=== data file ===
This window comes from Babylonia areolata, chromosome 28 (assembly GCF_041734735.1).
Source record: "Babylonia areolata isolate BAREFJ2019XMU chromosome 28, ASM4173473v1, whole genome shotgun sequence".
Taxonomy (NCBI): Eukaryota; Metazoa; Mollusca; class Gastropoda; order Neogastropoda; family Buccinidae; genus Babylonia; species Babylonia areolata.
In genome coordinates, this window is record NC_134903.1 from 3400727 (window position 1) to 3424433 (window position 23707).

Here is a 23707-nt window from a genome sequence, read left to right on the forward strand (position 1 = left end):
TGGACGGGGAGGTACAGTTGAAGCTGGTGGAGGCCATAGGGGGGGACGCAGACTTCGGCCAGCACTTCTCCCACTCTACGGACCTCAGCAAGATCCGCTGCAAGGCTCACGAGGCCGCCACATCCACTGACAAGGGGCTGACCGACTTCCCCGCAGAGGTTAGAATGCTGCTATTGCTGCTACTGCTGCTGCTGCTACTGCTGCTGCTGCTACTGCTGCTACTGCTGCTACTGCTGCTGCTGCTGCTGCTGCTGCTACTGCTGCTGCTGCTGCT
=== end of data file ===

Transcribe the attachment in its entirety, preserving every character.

This window comes from Babylonia areolata, chromosome 28 (assembly GCF_041734735.1).
Source record: "Babylonia areolata isolate BAREFJ2019XMU chromosome 28, ASM4173473v1, whole genome shotgun sequence".
Taxonomy (NCBI): Eukaryota; Metazoa; Mollusca; class Gastropoda; order Neogastropoda; family Buccinidae; genus Babylonia; species Babylonia areolata.
In genome coordinates, this window is record NC_134903.1 from 3400727 (window position 1) to 3424433 (window position 23707).

Here is a 23707-nt window from a genome sequence, read left to right on the forward strand (position 1 = left end):
TGGACGGGGAGGTACAGTTGAAGCTGGTGGAGGCCATAGGGGGGGACGCAGACTTCGGCCAGCACTTCTCCCACTCTACGGACCTCAGCAAGATCCGCTGCAAGGCTCACGAGGCCGCCACATCCACTGACAAGGGGCTGACCGACTTCCCCGCAGAGGTTAGAATGCTGCTATTGCTGCTACTGCTGCTGCTGCTACTGCTGCTGCTGCTACTGCTGCTACTGCTGCTACTGCTGCTGCTGCTGCTGCTGCTGCTACTGCTGCTGCTGCTGCT